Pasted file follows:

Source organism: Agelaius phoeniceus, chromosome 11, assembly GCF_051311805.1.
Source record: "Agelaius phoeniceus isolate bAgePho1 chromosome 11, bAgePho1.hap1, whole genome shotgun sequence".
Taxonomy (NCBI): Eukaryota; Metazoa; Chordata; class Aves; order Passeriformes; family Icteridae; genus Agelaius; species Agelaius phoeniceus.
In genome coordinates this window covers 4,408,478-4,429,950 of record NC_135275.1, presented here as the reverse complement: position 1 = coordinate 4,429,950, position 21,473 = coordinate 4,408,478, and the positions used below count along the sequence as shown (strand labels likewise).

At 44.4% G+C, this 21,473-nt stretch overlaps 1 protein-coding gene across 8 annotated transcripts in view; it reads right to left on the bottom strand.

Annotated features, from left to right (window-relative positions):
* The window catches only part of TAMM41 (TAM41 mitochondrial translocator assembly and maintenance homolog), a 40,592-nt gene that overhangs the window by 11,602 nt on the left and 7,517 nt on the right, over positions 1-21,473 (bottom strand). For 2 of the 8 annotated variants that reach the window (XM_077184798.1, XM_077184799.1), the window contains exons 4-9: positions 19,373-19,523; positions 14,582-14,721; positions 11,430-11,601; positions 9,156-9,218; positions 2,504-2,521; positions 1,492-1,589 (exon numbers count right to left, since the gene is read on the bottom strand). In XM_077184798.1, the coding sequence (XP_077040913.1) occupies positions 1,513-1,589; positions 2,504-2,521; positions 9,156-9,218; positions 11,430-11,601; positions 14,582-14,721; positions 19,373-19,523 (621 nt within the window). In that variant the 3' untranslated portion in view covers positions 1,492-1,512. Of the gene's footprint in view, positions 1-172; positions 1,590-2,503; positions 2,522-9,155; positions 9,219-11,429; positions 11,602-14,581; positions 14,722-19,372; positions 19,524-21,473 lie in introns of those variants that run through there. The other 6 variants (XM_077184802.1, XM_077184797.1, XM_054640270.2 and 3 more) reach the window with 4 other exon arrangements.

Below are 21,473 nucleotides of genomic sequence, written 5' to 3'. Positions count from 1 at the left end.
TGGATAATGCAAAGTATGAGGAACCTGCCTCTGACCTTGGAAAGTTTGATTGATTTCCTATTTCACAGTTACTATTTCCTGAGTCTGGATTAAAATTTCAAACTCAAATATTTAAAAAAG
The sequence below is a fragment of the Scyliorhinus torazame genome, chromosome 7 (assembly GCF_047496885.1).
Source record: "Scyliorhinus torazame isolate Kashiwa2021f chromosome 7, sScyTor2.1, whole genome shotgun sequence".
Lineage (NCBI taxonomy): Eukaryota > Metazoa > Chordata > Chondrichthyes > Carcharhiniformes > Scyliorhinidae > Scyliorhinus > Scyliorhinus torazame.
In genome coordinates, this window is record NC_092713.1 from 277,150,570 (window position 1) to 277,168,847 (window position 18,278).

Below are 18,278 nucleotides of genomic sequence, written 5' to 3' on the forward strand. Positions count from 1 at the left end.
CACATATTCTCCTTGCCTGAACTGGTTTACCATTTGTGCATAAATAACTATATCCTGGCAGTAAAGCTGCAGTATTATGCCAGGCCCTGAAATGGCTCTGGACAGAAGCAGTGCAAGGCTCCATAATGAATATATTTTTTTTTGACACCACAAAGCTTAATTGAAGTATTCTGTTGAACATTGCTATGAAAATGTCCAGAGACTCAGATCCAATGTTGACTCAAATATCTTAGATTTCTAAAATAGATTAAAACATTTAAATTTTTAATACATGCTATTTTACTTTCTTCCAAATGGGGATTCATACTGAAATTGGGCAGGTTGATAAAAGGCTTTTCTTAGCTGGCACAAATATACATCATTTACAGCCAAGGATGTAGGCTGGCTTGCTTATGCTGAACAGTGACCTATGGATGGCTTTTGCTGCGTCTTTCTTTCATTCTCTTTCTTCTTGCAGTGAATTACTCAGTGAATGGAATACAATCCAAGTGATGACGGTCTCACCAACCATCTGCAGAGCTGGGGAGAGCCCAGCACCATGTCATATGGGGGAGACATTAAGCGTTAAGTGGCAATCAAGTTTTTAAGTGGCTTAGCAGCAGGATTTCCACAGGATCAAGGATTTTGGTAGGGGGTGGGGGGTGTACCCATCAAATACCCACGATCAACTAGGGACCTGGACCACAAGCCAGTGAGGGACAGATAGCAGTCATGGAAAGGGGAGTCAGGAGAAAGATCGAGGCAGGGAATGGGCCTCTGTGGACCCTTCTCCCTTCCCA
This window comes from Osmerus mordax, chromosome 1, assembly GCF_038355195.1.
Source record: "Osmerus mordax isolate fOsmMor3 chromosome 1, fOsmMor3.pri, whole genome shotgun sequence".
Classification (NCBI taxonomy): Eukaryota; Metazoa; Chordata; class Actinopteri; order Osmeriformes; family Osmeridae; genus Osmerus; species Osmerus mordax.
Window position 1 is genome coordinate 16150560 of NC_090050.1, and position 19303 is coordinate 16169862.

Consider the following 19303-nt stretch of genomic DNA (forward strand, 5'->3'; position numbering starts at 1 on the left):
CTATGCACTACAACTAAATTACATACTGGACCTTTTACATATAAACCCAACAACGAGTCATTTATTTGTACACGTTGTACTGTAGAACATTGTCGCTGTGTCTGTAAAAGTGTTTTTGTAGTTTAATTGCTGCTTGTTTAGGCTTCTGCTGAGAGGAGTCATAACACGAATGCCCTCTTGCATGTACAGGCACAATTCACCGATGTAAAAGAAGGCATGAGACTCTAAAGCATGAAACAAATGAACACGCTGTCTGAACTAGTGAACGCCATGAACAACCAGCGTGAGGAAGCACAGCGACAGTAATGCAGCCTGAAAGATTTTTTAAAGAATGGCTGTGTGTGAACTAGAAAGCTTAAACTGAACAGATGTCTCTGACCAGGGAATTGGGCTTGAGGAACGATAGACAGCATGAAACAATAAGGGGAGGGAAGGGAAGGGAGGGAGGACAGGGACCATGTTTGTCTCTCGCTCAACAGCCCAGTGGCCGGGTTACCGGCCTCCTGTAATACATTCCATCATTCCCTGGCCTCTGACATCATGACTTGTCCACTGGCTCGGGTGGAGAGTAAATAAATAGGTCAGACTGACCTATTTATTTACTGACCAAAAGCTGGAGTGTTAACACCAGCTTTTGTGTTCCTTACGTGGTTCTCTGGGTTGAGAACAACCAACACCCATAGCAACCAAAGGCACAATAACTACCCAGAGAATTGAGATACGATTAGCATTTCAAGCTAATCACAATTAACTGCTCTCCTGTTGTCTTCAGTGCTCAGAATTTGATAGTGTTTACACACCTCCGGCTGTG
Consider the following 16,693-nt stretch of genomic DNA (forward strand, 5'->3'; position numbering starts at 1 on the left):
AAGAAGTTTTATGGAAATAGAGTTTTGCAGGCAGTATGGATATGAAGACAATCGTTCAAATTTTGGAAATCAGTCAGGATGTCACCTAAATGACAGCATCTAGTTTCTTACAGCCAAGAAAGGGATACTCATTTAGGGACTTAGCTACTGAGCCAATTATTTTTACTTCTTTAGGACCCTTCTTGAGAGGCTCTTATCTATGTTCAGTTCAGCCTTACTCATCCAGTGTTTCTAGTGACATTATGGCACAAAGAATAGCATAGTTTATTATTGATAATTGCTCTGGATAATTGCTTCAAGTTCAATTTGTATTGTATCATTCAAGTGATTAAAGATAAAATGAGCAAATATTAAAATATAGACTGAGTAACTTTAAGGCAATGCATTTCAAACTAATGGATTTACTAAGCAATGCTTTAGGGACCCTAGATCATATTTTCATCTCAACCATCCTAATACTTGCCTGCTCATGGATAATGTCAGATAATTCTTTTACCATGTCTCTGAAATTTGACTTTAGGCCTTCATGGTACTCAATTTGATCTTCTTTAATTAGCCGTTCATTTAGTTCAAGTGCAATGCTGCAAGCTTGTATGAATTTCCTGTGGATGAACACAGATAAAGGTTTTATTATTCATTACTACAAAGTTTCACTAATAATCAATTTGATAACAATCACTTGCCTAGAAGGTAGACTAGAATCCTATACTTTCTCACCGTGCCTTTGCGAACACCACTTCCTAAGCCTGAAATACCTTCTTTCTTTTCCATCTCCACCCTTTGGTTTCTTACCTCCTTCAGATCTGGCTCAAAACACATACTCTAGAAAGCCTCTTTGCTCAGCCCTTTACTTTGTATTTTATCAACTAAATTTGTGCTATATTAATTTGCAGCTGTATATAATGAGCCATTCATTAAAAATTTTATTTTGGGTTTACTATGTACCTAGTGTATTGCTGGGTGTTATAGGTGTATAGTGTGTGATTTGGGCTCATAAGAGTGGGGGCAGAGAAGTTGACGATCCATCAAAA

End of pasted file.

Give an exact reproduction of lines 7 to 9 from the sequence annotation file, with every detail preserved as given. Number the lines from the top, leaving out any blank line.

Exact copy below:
* The window catches only part of TAMM41 (TAM41 mitochondrial translocator assembly and maintenance homolog), a 40,592-nt gene that overhangs the window by 11,602 nt on the left and 7,517 nt on the right, over positions 1-21,473 (bottom strand). For 2 of the 8 annotated variants that reach the window (XM_077184798.1, XM_077184799.1), the window contains exons 4-9: positions 19,373-19,523; positions 14,582-14,721; positions 11,430-11,601; positions 9,156-9,218; positions 2,504-2,521; positions 1,492-1,589 (exon numbers count right to left, since the gene is read on the bottom strand). In XM_077184798.1, the coding sequence (XP_077040913.1) occupies positions 1,513-1,589; positions 2,504-2,521; positions 9,156-9,218; positions 11,430-11,601; positions 14,582-14,721; positions 19,373-19,523 (621 nt within the window). In that variant the 3' untranslated portion in view covers positions 1,492-1,512. Of the gene's footprint in view, positions 1-172; positions 1,590-2,503; positions 2,522-9,155; positions 9,219-11,429; positions 11,602-14,581; positions 14,722-19,372; positions 19,524-21,473 lie in introns of those variants that run through there. The other 6 variants (XM_077184802.1, XM_077184797.1, XM_054640270.2 and 3 more) reach the window with 4 other exon arrangements.

Below are 21,473 nucleotides of genomic sequence, written 5' to 3'. Positions count from 1 at the left end.
TGGATAATGCAAAGTATGAGGAACCTGCCTCTGACCTTGGAAAGTTTGATTGATTTCCTATTTCACAGTTACTATTTCCTGAGTCTGGATTAAAATTTCAAACTCAAATATTTAAAAAAG